Saturday, 10 December 2011

The sound of one ear listening

From the "iTunes -- is there anything it can't do?" Department: a while back, I downloaded the Fats Domino song "I Want to Walk You Home" from the iTunes music store and was disappointed to discover that the track was presented as if it were stereo when in fact it was a two-track recording obviously never meant for stereo. Allow me to explain. Back in the 50s, it became customary in the recording studio to record songs intended to be released on 45 rpm records with two tracks: one for the vocal, one for the instruments (of course, nowadays, there can be many, many tracks), which were then mixed by the producer for the final mono version of the song for the 45. Until the late 60s, nearly all 45s were released in mono, not stereo; the idea of the two tracks was merely to improve the recording and mixing process: to avoid re-doing everything if there was a mistake in either the vocal or the music, and to make sure the instruments didn't drown out the vocal, as could happen if it were all recorded through one microphone. The intent of having two separate tracks was not to create a stereo recording. They could be mixed to create a stereo track. Until the late 60s however, mono was a much more important medium than stereo in rock and pop, mainly due to the importance of the 45 rpm single relative to the more "adult" stereo LP. Singles were carefully mixed in mono to make the maximum noisy impact from a single speaker (a "wall of sound," to coin a phrase) and then, as an afterthought, if at all, mixed for more sedate stereo. For example, the Beatles and their producer George Martin, until the final triumph of stereo in '68-'69, lavished much more attention on the mono mixes, as did Berry Gordy at Motown, where the stereo mixes of songs were slapped together by engineers working the night shift. (Much of the above factual background, when not based on general knowledge or the evidence of my own ears, is based on the book 45 RPM: the History, Heroes, and Villains of a Pop Music Revolution and, as to the Beatles, on Mark Lewisohn's excellent The Complete Beatles Recording Sessions. For more, much more, on the Beatles from the standpoint of stereo vs. mono recordings, this article just about covers it.)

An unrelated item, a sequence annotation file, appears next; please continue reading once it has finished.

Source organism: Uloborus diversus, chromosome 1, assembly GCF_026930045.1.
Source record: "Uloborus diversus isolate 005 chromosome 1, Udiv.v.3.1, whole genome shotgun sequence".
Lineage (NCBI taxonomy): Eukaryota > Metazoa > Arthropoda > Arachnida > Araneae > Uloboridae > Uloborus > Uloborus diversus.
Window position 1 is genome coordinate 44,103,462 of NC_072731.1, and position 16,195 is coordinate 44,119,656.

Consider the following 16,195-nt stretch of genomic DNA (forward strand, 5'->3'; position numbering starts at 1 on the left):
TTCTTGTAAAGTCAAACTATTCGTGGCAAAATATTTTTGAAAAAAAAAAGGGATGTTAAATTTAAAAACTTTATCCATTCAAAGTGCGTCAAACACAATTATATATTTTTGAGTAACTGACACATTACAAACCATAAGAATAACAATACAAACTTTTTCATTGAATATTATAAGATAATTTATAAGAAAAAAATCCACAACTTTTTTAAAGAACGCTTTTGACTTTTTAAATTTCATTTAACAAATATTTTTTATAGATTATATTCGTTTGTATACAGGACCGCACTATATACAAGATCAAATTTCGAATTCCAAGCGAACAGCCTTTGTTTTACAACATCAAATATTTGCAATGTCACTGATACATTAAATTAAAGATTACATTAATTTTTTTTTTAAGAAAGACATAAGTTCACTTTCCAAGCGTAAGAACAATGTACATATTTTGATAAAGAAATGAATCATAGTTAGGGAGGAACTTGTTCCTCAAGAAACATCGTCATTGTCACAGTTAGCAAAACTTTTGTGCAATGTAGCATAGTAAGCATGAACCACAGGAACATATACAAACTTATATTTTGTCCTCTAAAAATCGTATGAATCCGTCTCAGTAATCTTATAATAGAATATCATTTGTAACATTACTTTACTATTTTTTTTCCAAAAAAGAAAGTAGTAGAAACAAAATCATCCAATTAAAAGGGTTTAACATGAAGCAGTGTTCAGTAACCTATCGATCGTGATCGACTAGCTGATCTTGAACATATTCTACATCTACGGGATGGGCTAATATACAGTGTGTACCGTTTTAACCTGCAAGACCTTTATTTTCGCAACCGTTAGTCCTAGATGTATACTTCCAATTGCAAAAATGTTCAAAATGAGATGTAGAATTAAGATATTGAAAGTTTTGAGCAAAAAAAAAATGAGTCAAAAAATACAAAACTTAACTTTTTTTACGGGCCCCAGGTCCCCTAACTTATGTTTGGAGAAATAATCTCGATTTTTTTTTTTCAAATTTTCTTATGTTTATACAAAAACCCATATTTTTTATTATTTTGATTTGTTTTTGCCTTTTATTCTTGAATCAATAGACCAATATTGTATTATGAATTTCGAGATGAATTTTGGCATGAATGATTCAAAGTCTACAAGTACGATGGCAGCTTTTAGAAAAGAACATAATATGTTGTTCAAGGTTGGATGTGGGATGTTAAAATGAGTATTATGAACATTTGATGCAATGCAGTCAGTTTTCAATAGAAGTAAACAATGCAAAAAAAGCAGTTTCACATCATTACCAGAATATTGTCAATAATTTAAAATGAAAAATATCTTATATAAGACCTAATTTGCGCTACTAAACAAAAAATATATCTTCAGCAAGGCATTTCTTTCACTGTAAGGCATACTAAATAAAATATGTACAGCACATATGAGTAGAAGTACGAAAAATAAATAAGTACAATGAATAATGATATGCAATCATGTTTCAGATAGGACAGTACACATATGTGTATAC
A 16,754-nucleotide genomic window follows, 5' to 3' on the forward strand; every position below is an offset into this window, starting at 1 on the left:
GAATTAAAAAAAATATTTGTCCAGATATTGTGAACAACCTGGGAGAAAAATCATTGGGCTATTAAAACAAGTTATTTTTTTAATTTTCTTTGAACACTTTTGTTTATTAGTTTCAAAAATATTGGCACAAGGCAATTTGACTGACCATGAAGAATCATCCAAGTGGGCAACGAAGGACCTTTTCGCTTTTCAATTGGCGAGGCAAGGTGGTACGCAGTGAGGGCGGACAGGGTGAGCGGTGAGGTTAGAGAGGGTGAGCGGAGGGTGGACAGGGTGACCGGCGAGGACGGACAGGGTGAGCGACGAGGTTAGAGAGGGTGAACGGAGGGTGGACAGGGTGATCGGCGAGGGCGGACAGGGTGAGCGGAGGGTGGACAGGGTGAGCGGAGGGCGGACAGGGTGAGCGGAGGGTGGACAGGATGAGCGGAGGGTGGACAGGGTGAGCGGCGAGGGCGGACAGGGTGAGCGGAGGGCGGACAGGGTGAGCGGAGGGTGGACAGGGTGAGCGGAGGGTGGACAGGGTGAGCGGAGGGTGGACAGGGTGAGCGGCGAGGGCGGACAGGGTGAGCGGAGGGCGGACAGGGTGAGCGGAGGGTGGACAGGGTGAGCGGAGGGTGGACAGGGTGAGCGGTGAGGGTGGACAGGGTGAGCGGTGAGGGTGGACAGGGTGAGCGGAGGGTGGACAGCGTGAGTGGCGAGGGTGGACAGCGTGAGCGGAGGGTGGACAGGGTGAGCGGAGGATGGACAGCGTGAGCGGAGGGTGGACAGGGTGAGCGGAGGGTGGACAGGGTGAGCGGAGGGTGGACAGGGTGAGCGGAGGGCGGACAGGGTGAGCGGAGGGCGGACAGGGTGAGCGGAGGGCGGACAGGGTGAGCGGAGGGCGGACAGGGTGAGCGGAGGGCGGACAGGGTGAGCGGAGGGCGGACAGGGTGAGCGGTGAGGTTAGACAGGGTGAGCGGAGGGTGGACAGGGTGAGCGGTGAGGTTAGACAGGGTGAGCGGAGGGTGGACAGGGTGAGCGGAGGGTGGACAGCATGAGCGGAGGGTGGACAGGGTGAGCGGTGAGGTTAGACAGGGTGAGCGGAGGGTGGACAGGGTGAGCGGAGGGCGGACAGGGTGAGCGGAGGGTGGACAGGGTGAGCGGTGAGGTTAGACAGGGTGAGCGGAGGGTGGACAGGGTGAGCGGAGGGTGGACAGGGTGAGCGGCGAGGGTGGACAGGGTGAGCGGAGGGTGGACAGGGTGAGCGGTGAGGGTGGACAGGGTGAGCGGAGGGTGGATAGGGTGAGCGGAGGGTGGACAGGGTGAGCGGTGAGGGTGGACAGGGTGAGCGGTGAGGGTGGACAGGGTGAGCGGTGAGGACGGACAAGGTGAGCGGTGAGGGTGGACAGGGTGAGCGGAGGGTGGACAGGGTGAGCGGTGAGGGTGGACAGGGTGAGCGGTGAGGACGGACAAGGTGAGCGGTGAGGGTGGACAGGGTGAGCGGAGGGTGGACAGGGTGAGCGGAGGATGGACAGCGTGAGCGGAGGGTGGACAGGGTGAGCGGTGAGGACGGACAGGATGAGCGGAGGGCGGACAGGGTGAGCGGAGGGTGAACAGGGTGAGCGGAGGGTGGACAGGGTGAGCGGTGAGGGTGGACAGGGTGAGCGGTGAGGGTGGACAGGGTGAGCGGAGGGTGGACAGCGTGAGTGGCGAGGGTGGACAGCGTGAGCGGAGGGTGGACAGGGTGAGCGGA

In the vinyl record era, 45 RPM singles usually stayed in print where there was any demand for the song. In the CD and mp3 era, however, vinyl went bye-bye and many 50s and 60s recordings became available only in their inferior stereo versions. Apparently, the record companies must cater to the same type of taste that views all black & white movies as inferior to color. (Check out this compilation of 60s hits, where one of the supposed selling points is that it contains stereo rather than mono versions of the songs.) The original, preferable, mono versions of 50s and 60s songs are tough to find. Only rarely will iTunes specifically list a track as the "Mono Single Version." EMI has made the original mono versions of most of the Beatles' singles available only in a prohibitively expensive box set. Think of that: the most popular rock act ever, and some of their most popular songs cannot be easily heard the way they were originally heard (and were intended by the group to be heard).

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